Thanks to a project begun in 2018, Piazza De Gasperi has changed from being an anonymous car park in a run-down area to a symbol of successful regeneration and a model for other urban projects.
This process was the result of an initiative launched by the local inhabitants in Padua who, having grown tired of the urban decay and lack of safety in the area around Piazza de Gasperi, Via Trieste and Corso del Popolo, asked the municipal authorities to intervene and set up a participatory project.
This resulted in the founding of an association (Padova Design District), made up of local residents as well as the owners of shops and businesses that had dwindled over time. The idea was to include everyone in the area in the process. The association promoted a series of events, from book presentations, exhibitions and wood sculpture competitions to a dance course, aperitifs and parties. All the events were open to everyone as they were an opportunity to inform and involve more people and encourage them to take part in the round tables that were held every fortnight for a year and a half.
The redesign of a car park located behind a dilapidated building was at the heart of the project, as the municipal authorities wanted to show that a car park could become something else, such as a space for temporary markets, an open-air theatre, a play area or an exhibition space. Now, instead of a car park, the area has become a sort of coloured square in which space has been redistributed to create open-air zones for bars and restaurants as well as pedestrian and cycle paths. 33 trees have also been planted where previously there were none at all.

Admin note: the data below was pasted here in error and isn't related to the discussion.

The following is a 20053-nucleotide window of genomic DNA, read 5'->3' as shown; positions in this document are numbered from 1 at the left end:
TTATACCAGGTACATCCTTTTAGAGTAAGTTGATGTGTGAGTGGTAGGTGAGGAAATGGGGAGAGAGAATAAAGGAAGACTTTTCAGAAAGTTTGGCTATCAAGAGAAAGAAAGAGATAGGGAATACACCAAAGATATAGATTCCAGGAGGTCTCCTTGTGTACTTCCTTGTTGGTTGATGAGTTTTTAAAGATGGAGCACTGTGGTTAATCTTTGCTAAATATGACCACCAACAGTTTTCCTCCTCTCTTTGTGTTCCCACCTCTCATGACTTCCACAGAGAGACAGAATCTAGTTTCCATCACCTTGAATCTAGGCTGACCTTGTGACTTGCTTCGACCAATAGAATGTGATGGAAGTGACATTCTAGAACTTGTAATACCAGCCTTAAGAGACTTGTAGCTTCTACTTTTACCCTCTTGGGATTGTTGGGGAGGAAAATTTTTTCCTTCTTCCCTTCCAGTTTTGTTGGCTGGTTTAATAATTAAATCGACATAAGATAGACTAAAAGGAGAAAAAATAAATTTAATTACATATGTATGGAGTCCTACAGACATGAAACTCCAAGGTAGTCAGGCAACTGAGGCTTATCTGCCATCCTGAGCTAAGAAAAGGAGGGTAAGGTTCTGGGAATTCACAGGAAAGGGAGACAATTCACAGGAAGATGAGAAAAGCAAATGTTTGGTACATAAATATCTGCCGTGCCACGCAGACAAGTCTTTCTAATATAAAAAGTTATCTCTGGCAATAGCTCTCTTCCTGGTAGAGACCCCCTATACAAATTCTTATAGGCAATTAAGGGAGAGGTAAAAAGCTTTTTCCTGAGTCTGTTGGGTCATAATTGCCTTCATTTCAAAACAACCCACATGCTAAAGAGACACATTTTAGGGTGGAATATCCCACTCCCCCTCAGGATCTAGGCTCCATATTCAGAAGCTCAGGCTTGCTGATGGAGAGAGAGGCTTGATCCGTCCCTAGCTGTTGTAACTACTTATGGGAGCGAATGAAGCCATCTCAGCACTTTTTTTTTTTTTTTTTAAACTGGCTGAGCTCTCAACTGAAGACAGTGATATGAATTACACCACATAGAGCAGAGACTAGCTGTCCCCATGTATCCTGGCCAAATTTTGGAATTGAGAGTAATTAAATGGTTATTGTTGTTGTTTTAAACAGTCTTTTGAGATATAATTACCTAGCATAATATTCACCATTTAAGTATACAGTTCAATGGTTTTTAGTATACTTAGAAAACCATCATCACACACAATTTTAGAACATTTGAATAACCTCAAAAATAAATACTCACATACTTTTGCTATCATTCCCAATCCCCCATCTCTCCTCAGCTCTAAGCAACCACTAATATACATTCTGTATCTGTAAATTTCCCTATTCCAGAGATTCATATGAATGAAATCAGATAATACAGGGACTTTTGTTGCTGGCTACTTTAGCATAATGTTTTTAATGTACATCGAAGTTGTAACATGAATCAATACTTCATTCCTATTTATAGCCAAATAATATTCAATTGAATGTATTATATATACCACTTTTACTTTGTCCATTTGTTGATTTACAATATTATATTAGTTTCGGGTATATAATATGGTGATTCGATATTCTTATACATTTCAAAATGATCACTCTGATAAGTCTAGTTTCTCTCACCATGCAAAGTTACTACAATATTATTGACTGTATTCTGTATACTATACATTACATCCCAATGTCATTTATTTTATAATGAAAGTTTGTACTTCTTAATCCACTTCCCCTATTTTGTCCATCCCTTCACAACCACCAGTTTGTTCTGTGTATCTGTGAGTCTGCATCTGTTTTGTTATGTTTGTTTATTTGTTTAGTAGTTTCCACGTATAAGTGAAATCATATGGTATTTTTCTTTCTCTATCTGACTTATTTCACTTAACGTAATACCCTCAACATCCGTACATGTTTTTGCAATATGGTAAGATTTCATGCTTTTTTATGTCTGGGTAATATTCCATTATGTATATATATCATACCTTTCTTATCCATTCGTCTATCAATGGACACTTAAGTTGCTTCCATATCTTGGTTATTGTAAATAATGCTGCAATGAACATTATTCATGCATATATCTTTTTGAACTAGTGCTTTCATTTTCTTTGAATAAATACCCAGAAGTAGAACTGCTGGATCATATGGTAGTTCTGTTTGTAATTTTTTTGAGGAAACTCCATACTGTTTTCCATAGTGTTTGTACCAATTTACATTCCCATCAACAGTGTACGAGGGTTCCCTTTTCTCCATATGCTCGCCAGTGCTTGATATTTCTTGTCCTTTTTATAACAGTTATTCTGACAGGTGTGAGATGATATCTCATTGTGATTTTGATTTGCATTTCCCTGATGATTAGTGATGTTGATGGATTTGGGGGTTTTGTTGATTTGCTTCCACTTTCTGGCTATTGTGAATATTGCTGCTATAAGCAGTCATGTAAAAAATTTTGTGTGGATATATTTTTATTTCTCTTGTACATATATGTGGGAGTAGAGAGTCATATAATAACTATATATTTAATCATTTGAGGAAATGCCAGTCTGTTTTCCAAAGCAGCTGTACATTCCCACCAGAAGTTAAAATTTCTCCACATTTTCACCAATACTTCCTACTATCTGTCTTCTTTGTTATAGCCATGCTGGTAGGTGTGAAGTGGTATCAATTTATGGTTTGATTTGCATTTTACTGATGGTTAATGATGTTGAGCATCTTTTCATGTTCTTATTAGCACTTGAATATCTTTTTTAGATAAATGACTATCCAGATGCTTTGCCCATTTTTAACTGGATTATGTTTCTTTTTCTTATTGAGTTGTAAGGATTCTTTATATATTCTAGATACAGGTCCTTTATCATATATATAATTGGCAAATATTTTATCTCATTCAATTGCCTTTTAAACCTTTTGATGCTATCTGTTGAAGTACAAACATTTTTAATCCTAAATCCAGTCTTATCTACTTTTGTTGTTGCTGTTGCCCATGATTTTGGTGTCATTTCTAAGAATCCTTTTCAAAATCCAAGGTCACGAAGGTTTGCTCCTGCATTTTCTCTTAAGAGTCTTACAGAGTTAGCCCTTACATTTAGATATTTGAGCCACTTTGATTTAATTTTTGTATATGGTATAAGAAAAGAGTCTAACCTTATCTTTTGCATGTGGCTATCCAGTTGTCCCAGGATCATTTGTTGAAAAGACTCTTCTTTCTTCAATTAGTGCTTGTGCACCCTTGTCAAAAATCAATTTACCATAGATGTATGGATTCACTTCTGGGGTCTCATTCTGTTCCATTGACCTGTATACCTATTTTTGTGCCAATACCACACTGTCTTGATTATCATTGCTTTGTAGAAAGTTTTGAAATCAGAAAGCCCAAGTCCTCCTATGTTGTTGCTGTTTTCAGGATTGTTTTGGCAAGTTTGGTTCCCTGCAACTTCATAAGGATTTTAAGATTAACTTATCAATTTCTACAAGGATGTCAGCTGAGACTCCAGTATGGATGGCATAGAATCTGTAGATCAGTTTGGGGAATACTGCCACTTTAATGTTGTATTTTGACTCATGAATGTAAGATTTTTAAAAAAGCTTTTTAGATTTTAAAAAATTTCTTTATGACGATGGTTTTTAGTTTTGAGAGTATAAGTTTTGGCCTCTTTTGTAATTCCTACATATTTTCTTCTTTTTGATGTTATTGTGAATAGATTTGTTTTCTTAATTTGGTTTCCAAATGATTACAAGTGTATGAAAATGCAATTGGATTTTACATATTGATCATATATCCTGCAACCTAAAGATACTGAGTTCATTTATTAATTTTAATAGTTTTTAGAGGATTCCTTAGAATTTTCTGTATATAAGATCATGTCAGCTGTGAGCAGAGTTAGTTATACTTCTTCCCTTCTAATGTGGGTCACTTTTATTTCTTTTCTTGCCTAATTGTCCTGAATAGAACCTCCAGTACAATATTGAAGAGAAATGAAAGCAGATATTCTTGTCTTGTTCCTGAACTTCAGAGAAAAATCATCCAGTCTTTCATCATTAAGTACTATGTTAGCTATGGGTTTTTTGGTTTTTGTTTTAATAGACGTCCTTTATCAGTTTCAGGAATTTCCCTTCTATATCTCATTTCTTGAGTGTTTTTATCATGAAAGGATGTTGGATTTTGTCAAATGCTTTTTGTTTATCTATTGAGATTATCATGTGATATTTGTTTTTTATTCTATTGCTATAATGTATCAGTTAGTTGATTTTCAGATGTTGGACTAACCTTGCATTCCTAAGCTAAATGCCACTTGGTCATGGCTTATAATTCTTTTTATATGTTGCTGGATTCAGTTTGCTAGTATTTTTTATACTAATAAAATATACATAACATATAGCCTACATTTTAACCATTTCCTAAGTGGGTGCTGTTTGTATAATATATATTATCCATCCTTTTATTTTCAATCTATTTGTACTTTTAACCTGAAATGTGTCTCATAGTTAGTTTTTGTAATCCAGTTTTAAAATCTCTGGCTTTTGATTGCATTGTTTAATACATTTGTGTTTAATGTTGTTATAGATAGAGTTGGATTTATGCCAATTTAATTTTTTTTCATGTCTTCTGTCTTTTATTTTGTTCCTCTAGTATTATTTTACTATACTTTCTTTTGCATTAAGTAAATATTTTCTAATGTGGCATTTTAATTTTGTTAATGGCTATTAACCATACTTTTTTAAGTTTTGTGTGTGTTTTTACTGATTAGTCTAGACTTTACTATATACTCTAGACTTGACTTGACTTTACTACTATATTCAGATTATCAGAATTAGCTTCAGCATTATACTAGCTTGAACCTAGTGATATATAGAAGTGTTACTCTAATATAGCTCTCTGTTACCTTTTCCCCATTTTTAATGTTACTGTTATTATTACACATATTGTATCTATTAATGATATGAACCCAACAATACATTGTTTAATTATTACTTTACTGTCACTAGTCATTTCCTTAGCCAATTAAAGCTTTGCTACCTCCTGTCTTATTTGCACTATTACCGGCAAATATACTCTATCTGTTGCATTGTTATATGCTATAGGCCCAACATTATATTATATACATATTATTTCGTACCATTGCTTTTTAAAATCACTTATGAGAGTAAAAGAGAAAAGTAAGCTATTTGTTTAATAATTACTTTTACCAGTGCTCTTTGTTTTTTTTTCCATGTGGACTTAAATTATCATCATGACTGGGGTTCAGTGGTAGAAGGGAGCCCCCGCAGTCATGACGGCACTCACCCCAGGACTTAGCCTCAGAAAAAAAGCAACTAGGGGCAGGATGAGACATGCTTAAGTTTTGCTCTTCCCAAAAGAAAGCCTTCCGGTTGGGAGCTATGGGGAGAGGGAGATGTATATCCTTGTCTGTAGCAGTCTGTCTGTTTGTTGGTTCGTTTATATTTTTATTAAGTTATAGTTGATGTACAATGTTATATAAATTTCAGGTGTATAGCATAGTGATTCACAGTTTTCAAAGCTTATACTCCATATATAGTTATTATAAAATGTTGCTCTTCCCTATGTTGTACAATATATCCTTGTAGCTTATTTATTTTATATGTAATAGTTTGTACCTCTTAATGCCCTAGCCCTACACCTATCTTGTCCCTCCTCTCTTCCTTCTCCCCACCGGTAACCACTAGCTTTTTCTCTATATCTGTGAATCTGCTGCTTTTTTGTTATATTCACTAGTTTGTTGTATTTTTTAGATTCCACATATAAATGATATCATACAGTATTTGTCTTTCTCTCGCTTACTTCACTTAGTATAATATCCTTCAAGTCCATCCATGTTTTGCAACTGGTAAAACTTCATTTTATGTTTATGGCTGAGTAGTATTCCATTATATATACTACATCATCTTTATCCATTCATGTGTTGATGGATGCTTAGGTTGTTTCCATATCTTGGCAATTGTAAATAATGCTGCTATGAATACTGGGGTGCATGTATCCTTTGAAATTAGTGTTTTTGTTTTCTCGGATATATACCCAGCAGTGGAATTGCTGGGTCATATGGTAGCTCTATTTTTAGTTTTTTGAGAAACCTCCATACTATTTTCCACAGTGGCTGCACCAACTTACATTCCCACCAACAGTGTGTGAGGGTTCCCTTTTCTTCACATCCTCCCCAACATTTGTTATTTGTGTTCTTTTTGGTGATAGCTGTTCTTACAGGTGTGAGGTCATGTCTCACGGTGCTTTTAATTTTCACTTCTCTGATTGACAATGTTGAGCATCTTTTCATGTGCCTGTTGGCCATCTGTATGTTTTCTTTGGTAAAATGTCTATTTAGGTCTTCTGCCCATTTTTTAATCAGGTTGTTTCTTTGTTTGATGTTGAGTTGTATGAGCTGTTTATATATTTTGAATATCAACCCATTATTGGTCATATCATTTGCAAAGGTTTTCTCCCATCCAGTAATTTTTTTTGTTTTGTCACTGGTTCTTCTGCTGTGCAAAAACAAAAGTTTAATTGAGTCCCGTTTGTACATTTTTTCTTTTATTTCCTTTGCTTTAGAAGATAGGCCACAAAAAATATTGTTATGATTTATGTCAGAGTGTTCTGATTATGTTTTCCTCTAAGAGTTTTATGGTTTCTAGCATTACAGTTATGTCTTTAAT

At the centre of the car park, there is a basketball court that is used at all times of the day. These new uses required new lighting and an LED system was chosen, based on pole-mounted UFO luminaires, which are currently set at 40% and 70% to guarantee a ground lighting level of 15 Lux, as required by safety standards. The luminaires are fitted with a control system (LMS) that enables these settings to be adjusted to suit the requirements of future events that may be staged in the square.
The project also achieves energy savings of up to 80% in line with regional energy saving and light pollution directives (Arpav Light Pollution Observatory). It has improved street circulation and safety thanks to greater resident and user accessibility and has also enhanced overall environmental conditions.
The square is busy at all hours, and new businesses have been opened, including an antique shop, an artist’s studio and the head offices of a publishing company. The project’s success has been recognised, too, by the international magazine “Paysage” who awarded it their second prize from a field of 150 projects from all over the world.
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